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Newtown’s crowning glory

By Diarmuid O’Flynn
GLORY, glory, Newtownshandrum! The little village with the big heart on the Cork/Limerick border brushed aside the feeble challenge of Ulster champions Dunloy and romped to their first All-Ireland club hurling title.

Newtownshandrum 0-17 Dunloy 1-6

The purists will carp at the standard of hurling, the neutrals got little to cheer them in a game that fell well short of the sort of competition expected, but the celebrating Newtown fans who invaded the pitch at the sound of the final whistle yesterday won’t give a damn.

This was not a title won on one day, not even in one season. It’s an All-Ireland title over ten years in the making.

Ever since a talented Ben O’Connor-inspired bunch hammered Mallow in a North Cork U12 final in 1991, this day was on the horizon.

A Cork intermediate championship in 1996, perhaps a year or two ahead of schedule, gave early indication that the progress through juvenile ranks was going to be maintained into adulthood; three Cork U21 A titles on the trot added to the growing legend; a first-ever Cork senior championship for the club in 2000 was the big breakthrough. Now this. All-Ireland champions, and let no-one deny them.

Dunloy were a shadow of the side that could once put it up to the likes of Birr and Athenry.

The northerners led once, with the opening score after less than a minute from centre-forward Colm McGuckian. That was about the last impression the Antrim star made on Newtown centre-back Pat Mulcahy or indeed on this game. From then on, they were outplayed.

They were out-hurled, out-ran, out-fought, out-thought; in fact, for much of the game Dunloy were a bit like the 38,500 who officially made it into the ground - mere spectators.

Newtown led 0-7 to 0-2 at the break; it could have been 0-17 had they been a bit more direct. Their short-passing possession game was overcooked, but it didn’t matter, they were still well on top in that first-half.

Ben O’Connor, as ever, was near-perfection, landing six points of that seven, three from play. The flying Alan T O’Brien had the other, with Liam Richmond getting Dunloy’s second.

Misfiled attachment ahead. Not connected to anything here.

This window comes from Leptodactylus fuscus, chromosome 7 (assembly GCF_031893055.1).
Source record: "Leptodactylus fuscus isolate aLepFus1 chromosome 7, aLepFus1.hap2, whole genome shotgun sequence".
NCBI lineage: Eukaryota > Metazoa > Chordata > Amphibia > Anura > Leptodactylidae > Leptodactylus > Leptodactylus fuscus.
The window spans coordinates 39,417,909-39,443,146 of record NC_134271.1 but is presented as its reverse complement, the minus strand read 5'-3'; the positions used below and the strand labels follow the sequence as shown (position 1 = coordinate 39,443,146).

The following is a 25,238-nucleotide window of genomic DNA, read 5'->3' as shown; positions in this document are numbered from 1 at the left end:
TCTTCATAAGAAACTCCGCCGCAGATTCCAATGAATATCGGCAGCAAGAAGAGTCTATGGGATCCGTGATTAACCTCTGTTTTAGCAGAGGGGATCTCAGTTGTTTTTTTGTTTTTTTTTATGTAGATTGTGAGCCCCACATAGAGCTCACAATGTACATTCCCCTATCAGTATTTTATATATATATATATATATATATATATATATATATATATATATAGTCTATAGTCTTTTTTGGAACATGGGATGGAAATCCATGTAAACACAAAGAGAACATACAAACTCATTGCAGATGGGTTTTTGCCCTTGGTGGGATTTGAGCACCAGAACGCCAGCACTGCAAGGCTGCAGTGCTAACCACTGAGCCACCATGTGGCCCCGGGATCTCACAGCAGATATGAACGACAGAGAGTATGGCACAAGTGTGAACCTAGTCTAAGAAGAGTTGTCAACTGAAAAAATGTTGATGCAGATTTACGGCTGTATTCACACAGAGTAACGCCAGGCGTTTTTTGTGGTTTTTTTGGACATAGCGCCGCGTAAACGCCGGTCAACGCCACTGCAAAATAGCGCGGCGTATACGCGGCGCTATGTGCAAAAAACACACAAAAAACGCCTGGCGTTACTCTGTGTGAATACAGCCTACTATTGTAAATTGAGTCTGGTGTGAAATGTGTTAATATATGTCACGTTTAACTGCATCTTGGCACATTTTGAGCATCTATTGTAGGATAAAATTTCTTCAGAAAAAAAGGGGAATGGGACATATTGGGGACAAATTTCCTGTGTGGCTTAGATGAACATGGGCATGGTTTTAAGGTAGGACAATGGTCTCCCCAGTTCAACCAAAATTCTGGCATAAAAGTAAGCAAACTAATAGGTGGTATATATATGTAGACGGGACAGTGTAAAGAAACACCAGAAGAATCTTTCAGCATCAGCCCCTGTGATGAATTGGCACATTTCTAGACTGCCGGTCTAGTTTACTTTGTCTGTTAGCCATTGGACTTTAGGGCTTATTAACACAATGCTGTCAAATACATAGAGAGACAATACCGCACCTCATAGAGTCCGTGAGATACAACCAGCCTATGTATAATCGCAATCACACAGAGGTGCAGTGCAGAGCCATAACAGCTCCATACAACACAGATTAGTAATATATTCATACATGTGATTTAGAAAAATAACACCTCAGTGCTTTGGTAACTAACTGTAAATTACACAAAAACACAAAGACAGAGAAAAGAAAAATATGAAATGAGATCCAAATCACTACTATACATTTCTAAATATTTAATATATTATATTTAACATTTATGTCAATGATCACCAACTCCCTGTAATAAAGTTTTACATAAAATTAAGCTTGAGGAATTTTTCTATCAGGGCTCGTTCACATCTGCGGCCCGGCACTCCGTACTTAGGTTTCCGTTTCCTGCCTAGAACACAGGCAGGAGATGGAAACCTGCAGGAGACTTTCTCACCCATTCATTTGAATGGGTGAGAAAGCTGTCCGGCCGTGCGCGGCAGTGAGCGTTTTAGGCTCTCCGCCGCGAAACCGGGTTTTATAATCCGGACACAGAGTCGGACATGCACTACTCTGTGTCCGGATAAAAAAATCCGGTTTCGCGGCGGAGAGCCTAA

The only time this game looked like it might become a contest was at the start of the second-half. Dunloy claimed the first two scores - the first a penalty when keeper Gareth McGhee goaled after Martin Curry was dragged down in the square three minutes after the restart, the other a fine point from Paddy Richmond after a long centre by captain Malachy Molloy. The margin was down to a point, 0-7 to 1-3.

But six points on the trot followed for Newtownshandrum. Ben had two, Alan T claimed another after a bout of messing by Newtown, flying wing-back Ian Kelleher popped up for the fourth, then youngster James Bowles finally made his presence felt with his first score.

Last in that line of points was the score of the game, by Jerry O’Connor. Playing at that stage as a sweeper, he grabbed a high ball inside his own half, took off, beat a tackle, produced a trademark bounce of ball off ground with stick, retained possession, shot on the run from distance.

This game was history.

Dunloy did get another couple of points, courtesy of the Richmond brothers, but Newtown ended the stronger. A brilliant strike from Ben was followed by another run and strike from Alan T. O’Brien, and the pitch invasion was signalled.

On the day they made history, Newtown keeper Paul Morrissey underlined his claims for serious contention as the Cork netminder with another commanding and faultless display; captain John McCarthy had a brilliant second-half, especially so in the final ten minutes, and with Brendan Mulcahy and Gerdie O’Mahony, formed a solid last line of defence. The Newtown half-back line was magnificent, Pat Mulcahy imperious in the centre, Ian Kelleher and Phillip Noonan superb on the wings. Midfield was owned by Jerry O’Connor and O’Brien, probably Alan T’s best game ever for the club.

Inside, Ben was Ben, but for the rest of the forwards however, even if it was the best day of their hurling lives, a few have had better days with the stick, though James Bowles did come alive in the last quarter, while sub Mike Morrissey took his point well.

Scorers: Newtownshandrum: B. O’Connor 0-10 (0-6 frees); A.T. O’Brien 0-3; Jerry O’Connor, J. Bowles, I. Kelleher, M. Morrissey, 0-1 each. Dunloy: G. McGhee 1-0 (pen.); L. Richmond 0-2; P. Richmond 0-2; C. McGuckian, A. Elliott, 0-1 each.

NEWTOWNSHANDRUM: P. Morrissey; J. McCarthy (c), B. Mulcahy, G. O’Mahony; I. Kelleher, P. Mulcahy, P. Noonan; Jerry O’Connor, A.T. O’Brien; D. Mulcahy, B. O’Connor, JP King; J. Bowles, D. O’Riordan, M. Farrell. Subs: John O’Connor (Farrell 30); M. Morrissey (O’Riordan 52); D. Naughton (King 59); A.G. O’Brien (O’Mahony 61).

DUNLOY: G. McGhee; S. Mullan, Gary O’Kane, F. McMullan; M. Molloy (c), M. McClements, D. McMullan; C. Cunning, P. McMullan; P. Richmond, C. McGuckian, L. Richmond; M. Curry, Gregory O’Kane, A. Elliott. Subs: D. Quinn (Curry 40).

Referee: B. Kelly (Westmeath).